T Trial: Testosterone Therapy May Have Modest Benefits for Older Men

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Increasing testosterone in older men with low levels moderately improved sexual function and mood.
Increasing testosterone in older men with low levels moderately improved sexual function and mood.

In symptomatic older men with low testosterone, restoring levels of the hormone to those of young healthy men yielded moderate improvements in sexual function, mood, depressive symptoms, and some measures of physical function, according to initial results from the Testosterone Trials (T Trials) published in the New England Journal of Medicine.1

Nevertheless, the number of participants limited the ability to draw conclusions about the risk for adverse events associated with testosterone therapy in this patient population, the researchers noted in the study.

“For a long time, there has been interest in whether testosterone is an appropriate therapy for aging-related conditions in men,” National Institute of Aging Director Richard J. Hodes, MD, said in a press release from the National Institutes of Health. “This study clarifies questions about some of its potential benefits. As the researchers note, clarifying the risks requires further study.”

The T Trials

Testosterone generally decreases as men age, with some older men displaying symptoms and conditions similar to those caused by low testosterone levels in men with pituitary or testicular disease, such as decreased mobility, vitality, and sexual function.

“These parallels suggest that the lower testosterone levels in older men may contribute to these conditions,” the researchers wrote.

To date, however, evidence on the benefits and risks of testosterone therapy in older men is conflicting. While studies have shown that the treatment increases muscle mass and decreases fat mass in men aged older than 65 years, data on its effects on physical performance, sexual function, and energy remain inconsistent.

In 2003, the Institute of Medicine highlighted a need for more definitive randomized, controlled trials evaluating the efficacy of testosterone therapy in older men. The T Trials were designed with these recommendations in mind.2

The T Trials include 7 double-blind, placebo-controlled trials conducted at 12 sites and are intended to determine if testosterone therapy can mitigate symptoms associated with low testosterone in older men. The New England Journal of Medicine report describes data from the 3 main trials — the Sexual Function Trial, the Physical Function Trial, and the Vitality Trial. The other trials are assessing cardiovascular, bone density, cognitive, and anemia outcomes.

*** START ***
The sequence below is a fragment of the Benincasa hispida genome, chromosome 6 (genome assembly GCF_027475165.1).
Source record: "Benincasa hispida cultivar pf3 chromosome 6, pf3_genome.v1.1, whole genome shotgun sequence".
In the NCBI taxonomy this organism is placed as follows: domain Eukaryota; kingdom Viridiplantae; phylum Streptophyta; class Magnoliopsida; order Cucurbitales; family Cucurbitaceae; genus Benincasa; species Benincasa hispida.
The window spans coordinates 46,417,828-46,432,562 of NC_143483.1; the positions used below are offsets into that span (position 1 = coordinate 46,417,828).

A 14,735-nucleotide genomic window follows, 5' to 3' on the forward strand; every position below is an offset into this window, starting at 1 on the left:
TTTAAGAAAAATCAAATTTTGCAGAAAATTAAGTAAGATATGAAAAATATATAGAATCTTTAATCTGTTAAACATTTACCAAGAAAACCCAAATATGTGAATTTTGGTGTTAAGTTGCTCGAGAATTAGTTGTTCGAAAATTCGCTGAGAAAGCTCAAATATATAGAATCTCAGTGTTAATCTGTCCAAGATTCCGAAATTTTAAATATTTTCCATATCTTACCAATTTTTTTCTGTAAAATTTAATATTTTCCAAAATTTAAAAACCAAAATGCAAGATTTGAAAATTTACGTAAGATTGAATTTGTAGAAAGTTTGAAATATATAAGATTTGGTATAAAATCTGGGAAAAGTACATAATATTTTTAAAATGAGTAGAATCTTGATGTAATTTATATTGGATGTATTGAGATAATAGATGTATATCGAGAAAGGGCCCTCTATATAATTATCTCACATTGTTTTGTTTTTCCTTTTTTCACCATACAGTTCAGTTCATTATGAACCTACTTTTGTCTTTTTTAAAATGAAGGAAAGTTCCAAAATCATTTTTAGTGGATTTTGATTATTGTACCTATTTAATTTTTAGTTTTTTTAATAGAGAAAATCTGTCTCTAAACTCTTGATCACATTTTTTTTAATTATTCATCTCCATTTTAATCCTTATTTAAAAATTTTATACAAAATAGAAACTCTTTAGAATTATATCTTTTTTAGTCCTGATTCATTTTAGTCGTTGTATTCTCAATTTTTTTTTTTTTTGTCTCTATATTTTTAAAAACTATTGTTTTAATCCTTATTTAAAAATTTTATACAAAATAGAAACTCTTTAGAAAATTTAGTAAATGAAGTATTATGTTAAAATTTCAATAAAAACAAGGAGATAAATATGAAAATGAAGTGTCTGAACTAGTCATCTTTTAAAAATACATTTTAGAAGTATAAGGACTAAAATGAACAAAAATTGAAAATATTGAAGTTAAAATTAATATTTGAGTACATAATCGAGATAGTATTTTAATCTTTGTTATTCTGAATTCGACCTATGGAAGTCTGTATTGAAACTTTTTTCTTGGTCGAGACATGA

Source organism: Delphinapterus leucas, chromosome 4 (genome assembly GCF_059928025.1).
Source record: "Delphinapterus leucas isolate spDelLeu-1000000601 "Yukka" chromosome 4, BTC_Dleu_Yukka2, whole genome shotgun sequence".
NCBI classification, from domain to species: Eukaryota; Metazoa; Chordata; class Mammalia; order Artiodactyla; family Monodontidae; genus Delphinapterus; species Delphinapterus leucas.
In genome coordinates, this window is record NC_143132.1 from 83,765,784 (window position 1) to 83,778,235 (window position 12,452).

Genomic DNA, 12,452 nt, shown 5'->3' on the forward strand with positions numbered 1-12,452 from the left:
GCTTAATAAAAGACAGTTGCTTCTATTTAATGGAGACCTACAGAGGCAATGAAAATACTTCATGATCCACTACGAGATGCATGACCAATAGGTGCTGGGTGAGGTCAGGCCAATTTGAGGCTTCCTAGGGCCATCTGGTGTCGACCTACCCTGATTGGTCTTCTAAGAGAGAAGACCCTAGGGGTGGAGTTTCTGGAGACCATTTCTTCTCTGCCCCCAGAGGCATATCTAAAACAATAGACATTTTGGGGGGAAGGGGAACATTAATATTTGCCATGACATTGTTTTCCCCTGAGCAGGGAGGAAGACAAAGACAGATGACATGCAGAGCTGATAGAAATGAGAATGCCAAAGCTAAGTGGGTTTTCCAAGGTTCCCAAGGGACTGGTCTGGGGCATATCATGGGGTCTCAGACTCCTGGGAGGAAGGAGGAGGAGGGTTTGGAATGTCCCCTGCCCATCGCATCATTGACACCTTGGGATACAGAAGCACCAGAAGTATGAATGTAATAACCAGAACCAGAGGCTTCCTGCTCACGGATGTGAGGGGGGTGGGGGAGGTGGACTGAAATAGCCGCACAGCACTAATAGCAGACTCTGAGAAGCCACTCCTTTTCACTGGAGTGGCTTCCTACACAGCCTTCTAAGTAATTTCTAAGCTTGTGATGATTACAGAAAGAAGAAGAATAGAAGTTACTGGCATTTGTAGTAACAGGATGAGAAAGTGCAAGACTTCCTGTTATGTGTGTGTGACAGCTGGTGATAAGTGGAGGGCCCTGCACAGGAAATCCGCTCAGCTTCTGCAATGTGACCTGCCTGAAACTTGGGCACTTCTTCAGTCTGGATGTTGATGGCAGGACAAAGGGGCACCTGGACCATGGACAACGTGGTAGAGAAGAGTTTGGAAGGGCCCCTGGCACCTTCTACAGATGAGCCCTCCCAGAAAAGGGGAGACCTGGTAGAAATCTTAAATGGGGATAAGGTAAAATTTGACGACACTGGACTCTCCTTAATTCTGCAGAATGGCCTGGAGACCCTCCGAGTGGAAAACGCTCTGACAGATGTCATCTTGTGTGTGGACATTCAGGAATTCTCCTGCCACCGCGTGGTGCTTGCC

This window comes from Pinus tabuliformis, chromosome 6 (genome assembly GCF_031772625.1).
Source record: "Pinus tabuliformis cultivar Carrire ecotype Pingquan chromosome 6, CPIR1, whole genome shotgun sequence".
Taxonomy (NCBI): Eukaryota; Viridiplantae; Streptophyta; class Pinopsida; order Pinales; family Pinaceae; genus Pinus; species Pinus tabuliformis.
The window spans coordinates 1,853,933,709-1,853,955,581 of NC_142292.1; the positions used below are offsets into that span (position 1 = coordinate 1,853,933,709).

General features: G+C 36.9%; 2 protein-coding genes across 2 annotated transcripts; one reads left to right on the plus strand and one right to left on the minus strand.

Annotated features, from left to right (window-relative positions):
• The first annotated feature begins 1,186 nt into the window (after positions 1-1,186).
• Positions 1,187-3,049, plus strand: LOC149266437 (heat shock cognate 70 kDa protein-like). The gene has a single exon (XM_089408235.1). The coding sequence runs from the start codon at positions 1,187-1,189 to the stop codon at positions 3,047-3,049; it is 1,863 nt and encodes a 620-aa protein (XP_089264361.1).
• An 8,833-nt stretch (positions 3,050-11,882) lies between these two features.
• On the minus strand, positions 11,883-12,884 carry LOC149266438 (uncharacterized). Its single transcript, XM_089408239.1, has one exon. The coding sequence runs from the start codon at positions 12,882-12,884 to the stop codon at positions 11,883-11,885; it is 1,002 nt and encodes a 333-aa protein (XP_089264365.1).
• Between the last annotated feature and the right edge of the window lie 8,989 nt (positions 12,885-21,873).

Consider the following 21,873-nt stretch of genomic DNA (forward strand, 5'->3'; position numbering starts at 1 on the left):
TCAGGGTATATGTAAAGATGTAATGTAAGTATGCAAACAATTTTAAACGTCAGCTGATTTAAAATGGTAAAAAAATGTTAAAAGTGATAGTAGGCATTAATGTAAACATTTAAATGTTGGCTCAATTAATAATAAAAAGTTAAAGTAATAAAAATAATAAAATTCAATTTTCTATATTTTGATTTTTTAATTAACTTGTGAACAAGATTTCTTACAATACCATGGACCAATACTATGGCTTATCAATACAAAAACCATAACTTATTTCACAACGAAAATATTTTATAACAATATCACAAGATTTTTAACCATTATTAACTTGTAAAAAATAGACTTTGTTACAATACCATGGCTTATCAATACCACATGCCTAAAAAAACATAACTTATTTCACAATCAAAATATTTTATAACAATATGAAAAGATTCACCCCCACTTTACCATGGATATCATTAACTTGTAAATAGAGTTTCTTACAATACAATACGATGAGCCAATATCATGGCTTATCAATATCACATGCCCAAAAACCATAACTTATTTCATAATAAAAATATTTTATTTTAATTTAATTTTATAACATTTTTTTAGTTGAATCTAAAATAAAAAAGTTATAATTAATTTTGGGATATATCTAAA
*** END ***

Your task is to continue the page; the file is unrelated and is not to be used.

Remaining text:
A total of 790 men aged at least 65 years with testosterone levels lower than 275 ng/dL and symptoms suggesting hypoandrogenism were included in at least 1 of 3 trials.

Researchers randomly assigned participants to testosterone gel (AndroGel 1%, AbbVie) or placebo gel for 1 year. Serum testosterone concentration was measured at 1, 2, 3, 6, 9, and 12 months. Initial daily dose was 5 mg, with adjustment after each measurement to maintain a testosterone concentration within the normal range for young men aged 19 to 40 years.

Modest Benefits of Testosterone Therapy

Results linked increased testosterone levels to increases in sexual activity, as measured by the Psychosexual Daily Questionnaire (P<.001), increased sexual desire, and increased erectile function, the researchers reported.1

In the Physical Function Trial, the researchers noted no significant difference between the testosterone therapy and placebo groups in the percentage of men who experienced an at least 50-meter increase in 6-minute walking distance. However, after including men in all 3 trials, improvement was observed in 20.5% of those who received testosterone vs 12.6% of those who received placebo (P=.003).1

Although men who received testosterone demonstrated no significant improvement in vitality, as measured by the Functional Assessment of Chronic Illness Therapy-Fatigue scale, they did report slightly better mood and lower severity of depressive symptoms, as compared with those who received placebo.1

Adverse Events

In terms of adverse events, data showed that 23 men in the testosterone group vs 8 men in the placebo group had an increment in the prostate-specific antigen level of at least 1.0 ng/mL during the treatment period. However, only 1 man in the testosterone group was diagnosed with prostate cancer during that time, and 2 in the testosterone group and 1 in the placebo group were diagnosed during the following year. Change in the International Prostate Symptom Score did not differ significantly between groups. Seven men in the testosterone group and 0 in the placebo group had a hemoglobin level of at least 17.5 g/dL.1

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